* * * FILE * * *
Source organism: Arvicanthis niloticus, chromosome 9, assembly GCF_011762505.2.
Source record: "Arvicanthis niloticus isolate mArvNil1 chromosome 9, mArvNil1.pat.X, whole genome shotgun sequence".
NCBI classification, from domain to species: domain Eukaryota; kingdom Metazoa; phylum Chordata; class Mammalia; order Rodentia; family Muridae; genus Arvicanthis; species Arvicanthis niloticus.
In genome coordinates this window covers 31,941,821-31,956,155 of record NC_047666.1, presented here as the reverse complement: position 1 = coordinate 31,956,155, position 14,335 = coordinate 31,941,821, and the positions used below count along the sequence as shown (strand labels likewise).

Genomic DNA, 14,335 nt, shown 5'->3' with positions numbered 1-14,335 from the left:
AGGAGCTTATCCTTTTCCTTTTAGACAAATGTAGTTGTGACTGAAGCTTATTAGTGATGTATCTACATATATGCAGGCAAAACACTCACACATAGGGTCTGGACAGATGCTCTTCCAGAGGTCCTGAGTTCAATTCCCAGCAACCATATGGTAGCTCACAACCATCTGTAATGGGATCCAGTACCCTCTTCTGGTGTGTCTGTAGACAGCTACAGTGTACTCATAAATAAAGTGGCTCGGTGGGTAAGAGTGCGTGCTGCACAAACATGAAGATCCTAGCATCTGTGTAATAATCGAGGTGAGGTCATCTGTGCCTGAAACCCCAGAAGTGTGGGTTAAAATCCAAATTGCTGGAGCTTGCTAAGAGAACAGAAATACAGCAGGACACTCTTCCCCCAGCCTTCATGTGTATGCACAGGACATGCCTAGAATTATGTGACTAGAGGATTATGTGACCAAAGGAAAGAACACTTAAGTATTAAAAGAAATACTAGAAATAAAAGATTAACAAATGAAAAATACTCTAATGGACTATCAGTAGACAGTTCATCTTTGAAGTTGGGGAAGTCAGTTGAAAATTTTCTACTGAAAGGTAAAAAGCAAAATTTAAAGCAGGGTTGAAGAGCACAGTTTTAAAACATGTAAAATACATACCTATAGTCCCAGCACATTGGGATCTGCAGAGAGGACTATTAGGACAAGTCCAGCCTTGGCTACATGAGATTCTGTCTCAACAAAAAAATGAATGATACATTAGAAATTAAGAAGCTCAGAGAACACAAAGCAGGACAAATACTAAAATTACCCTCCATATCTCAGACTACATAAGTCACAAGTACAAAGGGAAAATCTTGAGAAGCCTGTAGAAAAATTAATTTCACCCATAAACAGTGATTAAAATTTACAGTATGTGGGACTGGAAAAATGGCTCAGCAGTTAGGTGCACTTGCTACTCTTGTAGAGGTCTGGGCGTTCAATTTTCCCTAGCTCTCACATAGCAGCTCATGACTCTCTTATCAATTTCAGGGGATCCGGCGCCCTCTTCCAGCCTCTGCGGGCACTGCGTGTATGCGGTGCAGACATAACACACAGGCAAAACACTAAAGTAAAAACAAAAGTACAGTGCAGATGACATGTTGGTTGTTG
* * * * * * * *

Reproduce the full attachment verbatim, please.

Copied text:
Source organism: Arvicanthis niloticus, chromosome 9, assembly GCF_011762505.2.
Source record: "Arvicanthis niloticus isolate mArvNil1 chromosome 9, mArvNil1.pat.X, whole genome shotgun sequence".
NCBI classification, from domain to species: domain Eukaryota; kingdom Metazoa; phylum Chordata; class Mammalia; order Rodentia; family Muridae; genus Arvicanthis; species Arvicanthis niloticus.
In genome coordinates this window covers 31,941,821-31,956,155 of record NC_047666.1, presented here as the reverse complement: position 1 = coordinate 31,956,155, position 14,335 = coordinate 31,941,821, and the positions used below count along the sequence as shown (strand labels likewise).

Genomic DNA, 14,335 nt, shown 5'->3' with positions numbered 1-14,335 from the left:
AGGAGCTTATCCTTTTCCTTTTAGACAAATGTAGTTGTGACTGAAGCTTATTAGTGATGTATCTACATATATGCAGGCAAAACACTCACACATAGGGTCTGGACAGATGCTCTTCCAGAGGTCCTGAGTTCAATTCCCAGCAACCATATGGTAGCTCACAACCATCTGTAATGGGATCCAGTACCCTCTTCTGGTGTGTCTGTAGACAGCTACAGTGTACTCATAAATAAAGTGGCTCGGTGGGTAAGAGTGCGTGCTGCACAAACATGAAGATCCTAGCATCTGTGTAATAATCGAGGTGAGGTCATCTGTGCCTGAAACCCCAGAAGTGTGGGTTAAAATCCAAATTGCTGGAGCTTGCTAAGAGAACAGAAATACAGCAGGACACTCTTCCCCCAGCCTTCATGTGTATGCACAGGACATGCCTAGAATTATGTGACTAGAGGATTATGTGACCAAAGGAAAGAACACTTAAGTATTAAAAGAAATACTAGAAATAAAAGATTAACAAATGAAAAATACTCTAATGGACTATCAGTAGACAGTTCATCTTTGAAGTTGGGGAAGTCAGTTGAAAATTTTCTACTGAAAGGTAAAAAGCAAAATTTAAAGCAGGGTTGAAGAGCACAGTTTTAAAACATGTAAAATACATACCTATAGTCCCAGCACATTGGGATCTGCAGAGAGGACTATTAGGACAAGTCCAGCCTTGGCTACATGAGATTCTGTCTCAACAAAAAAATGAATGATACATTAGAAATTAAGAAGCTCAGAGAACACAAAGCAGGACAAATACTAAAATTACCCTCCATATCTCAGACTACATAAGTCACAAGTACAAAGGGAAAATCTTGAGAAGCCTGTAGAAAAATTAATTTCACCCATAAACAGTGATTAAAATTTACAGTATGTGGGACTGGAAAAATGGCTCAGCAGTTAGGTGCACTTGCTACTCTTGTAGAGGTCTGGGCGTTCAATTTTCCCTAGCTCTCACATAGCAGCTCATGACTCTCTTATCAATTTCAGGGGATCCGGCGCCCTCTTCCAGCCTCTGCGGGCACTGCGTGTATGCGGTGCAGACATAACACACAGGCAAAACACTAAAGTAAAAACAAAAGTACAGTGCAGATGACATGTTGGTTGTTG